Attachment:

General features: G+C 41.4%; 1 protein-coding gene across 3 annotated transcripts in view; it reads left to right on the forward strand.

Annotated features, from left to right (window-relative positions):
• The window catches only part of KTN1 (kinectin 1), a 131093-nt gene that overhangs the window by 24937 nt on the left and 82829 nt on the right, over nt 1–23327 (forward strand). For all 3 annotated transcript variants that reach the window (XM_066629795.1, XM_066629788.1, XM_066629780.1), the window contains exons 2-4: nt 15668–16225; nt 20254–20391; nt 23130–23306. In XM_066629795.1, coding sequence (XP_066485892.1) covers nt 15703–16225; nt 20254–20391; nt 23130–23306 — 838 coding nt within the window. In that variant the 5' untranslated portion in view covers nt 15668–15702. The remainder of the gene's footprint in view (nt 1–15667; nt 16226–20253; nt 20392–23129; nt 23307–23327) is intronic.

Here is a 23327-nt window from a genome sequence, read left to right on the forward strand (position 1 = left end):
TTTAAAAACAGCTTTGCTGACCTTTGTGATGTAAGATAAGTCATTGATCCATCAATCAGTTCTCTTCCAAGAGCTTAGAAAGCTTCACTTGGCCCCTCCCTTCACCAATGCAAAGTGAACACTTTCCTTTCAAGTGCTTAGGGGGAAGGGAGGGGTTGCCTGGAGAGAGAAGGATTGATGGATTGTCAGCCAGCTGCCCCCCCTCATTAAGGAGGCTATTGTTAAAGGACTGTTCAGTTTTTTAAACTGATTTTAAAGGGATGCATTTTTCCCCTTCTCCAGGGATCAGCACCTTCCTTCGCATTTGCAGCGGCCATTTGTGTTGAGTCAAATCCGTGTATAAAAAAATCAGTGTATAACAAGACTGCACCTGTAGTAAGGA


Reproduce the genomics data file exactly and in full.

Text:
General features: G+C 41.4%; 1 protein-coding gene across 3 annotated transcripts in view; it reads left to right on the forward strand.

Annotated features, from left to right (window-relative positions):
• The window catches only part of KTN1 (kinectin 1), a 131093-nt gene that overhangs the window by 24937 nt on the left and 82829 nt on the right, over nt 1–23327 (forward strand). For all 3 annotated transcript variants that reach the window (XM_066629795.1, XM_066629788.1, XM_066629780.1), the window contains exons 2-4: nt 15668–16225; nt 20254–20391; nt 23130–23306. In XM_066629795.1, coding sequence (XP_066485892.1) covers nt 15703–16225; nt 20254–20391; nt 23130–23306 — 838 coding nt within the window. In that variant the 5' untranslated portion in view covers nt 15668–15702. The remainder of the gene's footprint in view (nt 1–15667; nt 16226–20253; nt 20392–23129; nt 23307–23327) is intronic.

Here is a 23327-nt window from a genome sequence, read left to right on the forward strand (position 1 = left end):
TTTAAAAACAGCTTTGCTGACCTTTGTGATGTAAGATAAGTCATTGATCCATCAATCAGTTCTCTTCCAAGAGCTTAGAAAGCTTCACTTGGCCCCTCCCTTCACCAATGCAAAGTGAACACTTTCCTTTCAAGTGCTTAGGGGGAAGGGAGGGGTTGCCTGGAGAGAGAAGGATTGATGGATTGTCAGCCAGCTGCCCCCCCTCATTAAGGAGGCTATTGTTAAAGGACTGTTCAGTTTTTTAAACTGATTTTAAAGGGATGCATTTTTCCCCTTCTCCAGGGATCAGCACCTTCCTTCGCATTTGCAGCGGCCATTTGTGTTGAGTCAAATCCGTGTATAAAAAAATCAGTGTATAACAAGACTGCACCTGTAGTAAGGA